Albania set to increase benefits as TAP launches pipeline construction

Tirana Times
By Tirana Times October 3, 2016 14:08

Albania set to increase benefits as TAP launches pipeline construction

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  • “The offer to farmers is less than 1 euro per square metre, almost nothing even for poor residents in the internal part of the country, who mostly eke out a living from subsistence agriculture,” says economist Zef Preçi

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TIRANA, Oct. 3 – The Albanian government says it is about to conclude negotiations with Trans Adriatic Pipeline representatives over increasing benefits as one of the country’s largest investment bringing Caspian gas to Europe has entered its pipeline construction stage.

“We are determined to maximize the benefits of this strategic project and we don’t want to simply remain a transit point for Caspian gas to Europe. We inherited a deal that had a huge void on the direct and symmetrical benefits with our countries on the pipeline itinerary in relation to the communities,” said Prime Minister Edi Rama last weekend at a ceremony marking the start of the pipeline construction in Fier, southwestern Albania.

Energy Minister Damian Gjiknuri assured the new deal would bring Albania’s benefits on par with neighboring Greece.

“It has now been accepted that Albania had some unfavorable conditions compared to Greece. The company and the energy ministry have been engaged in an intensive negotiation process which we are concluding to bring to full balance Albania’s benefits the same as Greece got them,” said Gjiknuri.

“This would be good for both parties but above all for the project’s sustainability which also involves justice and how all countries which equally benefited feel,” he added.

Albania is seeking more benefits regarding employment, investments, community projects and the participation of Albanian companies in the pipeline construction.

One year after its launch of construction with the access roads and bridges, more than 1,700 people have been directly employed in the project which has rehabilitated 100 km of roads in southern areas of Korça, Çorovoda and Fier.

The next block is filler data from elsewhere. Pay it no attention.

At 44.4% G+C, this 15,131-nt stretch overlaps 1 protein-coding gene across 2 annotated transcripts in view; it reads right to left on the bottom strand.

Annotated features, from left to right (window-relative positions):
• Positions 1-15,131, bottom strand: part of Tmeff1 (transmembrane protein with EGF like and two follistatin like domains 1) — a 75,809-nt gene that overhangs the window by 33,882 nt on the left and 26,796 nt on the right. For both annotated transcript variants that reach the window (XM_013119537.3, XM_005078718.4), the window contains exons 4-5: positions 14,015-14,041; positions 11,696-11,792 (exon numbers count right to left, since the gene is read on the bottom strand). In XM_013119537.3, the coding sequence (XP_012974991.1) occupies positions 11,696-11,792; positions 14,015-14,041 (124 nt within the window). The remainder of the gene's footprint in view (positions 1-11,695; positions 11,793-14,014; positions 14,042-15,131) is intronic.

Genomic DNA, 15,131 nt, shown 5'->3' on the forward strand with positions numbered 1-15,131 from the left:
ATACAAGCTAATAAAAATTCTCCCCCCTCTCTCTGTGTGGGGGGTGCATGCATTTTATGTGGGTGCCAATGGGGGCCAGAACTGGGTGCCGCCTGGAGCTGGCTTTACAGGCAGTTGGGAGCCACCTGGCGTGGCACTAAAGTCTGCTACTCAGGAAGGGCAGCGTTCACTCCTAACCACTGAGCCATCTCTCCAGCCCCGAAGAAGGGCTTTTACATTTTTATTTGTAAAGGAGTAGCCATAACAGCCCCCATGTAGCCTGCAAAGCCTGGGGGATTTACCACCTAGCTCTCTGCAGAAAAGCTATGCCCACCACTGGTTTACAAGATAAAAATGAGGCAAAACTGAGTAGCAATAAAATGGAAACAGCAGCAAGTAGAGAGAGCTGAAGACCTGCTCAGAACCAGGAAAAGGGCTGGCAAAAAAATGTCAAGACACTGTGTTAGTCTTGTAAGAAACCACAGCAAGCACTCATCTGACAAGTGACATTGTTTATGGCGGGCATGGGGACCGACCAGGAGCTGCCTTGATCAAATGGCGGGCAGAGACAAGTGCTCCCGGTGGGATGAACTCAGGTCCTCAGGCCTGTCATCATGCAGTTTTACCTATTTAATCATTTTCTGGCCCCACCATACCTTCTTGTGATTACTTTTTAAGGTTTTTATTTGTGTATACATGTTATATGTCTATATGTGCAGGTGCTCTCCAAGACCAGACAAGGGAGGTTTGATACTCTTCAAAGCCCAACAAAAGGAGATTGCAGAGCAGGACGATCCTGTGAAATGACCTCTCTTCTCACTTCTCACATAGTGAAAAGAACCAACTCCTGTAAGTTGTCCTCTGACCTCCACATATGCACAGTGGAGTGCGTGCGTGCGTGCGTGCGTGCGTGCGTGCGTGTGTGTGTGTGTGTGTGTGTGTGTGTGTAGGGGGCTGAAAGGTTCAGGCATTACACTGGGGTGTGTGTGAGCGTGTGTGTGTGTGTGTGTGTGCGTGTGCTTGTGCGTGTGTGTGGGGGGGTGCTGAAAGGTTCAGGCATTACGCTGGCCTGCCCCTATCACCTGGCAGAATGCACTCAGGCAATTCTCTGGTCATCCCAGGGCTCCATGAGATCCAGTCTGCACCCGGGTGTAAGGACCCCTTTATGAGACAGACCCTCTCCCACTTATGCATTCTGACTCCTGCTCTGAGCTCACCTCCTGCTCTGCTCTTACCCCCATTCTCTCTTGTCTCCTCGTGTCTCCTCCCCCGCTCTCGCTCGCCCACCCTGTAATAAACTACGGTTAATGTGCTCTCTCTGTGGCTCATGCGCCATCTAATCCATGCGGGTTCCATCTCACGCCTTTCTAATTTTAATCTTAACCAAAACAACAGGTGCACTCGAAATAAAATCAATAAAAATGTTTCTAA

However, low compensation rates for land owners have sparked concern among local residents and NGOs.

A report by Counter Balance, a Brussels-based European coalition of development and environmental NGOs, claims TAP is on course to benefit only a few while placing the burden of potential risks on the shoulders of the disadvantaged Albanian population.

Several of the residents are unhappy with the offers made for the rent or purchase of their land, notes the report.

“The offer to farmers is less than 1 euro per square metre, almost nothing even for poor residents in the internal part of the country, who mostly eke out a living from subsistence agriculture,” the report cites Albanian economist Zef Preçi.

The Albanian government has set a total compensation package of Euro 2.3 million for house and land displacements as well as rents for some 25,000 beneficiaries that will be paid by the TAP consortium.

The pipeline in Albania will be approximately 211 km long, starting at Bilisht Qendër in the Korça region, southeastern Albania on the border with Greece. TAP’s landfall in Albania will be located 17 km north-west of Fier, up to 400 metres inland from the shoreline. The offshore section in Albanian territorial waters will be about 37 km.

TAP’s route across the Adriatic Sea will take the pipeline approximately 105 km along the seabed from the Albanian to the Italian coast.

Last August, a well-preserved archaeological artefact believed to date 6th century was discovered in southeastern Albania during construction works for the Trans Adriatic Pipeline bringing Caspian gas to Europe through Albania.

“The find is a 40 cm limestone column capital, decorated with engraved floral motifs, and is believed to have been part of a significant religious monument in the region,” said TAP representatives.

Albanian experts have described TAP as an opportunity that would benefit Albania both economically and politically, making the country an important hub of the international gas pipeline for the Western Balkans.

TAP would be another opportunity to diversify generation especially in the newly-built Vlora thermal power plant, help the country’s gasification by offering gas, already massively used as a cheaper alternative to electricity for cooking and heating, although the country’s buildings lack gas infrastructure.

With first gas sales to Georgia and Turkey targeted for late 2018, first deliveries to Europe will follow approximately in early 2020.

After the withdrawal of Norway’s Statoil, TAP’s shareholding is now comprised of UK’s BP (20 percent), Azerbaijan’s SOCAR (20 percent), Italy’s Snam (20 percent), Belgium’s Fluxys (19 percent), Spain’s Enagás (16 percent) and Switzerland’s Axpo (5 percent).

Tirana Times
By Tirana Times October 3, 2016 14:08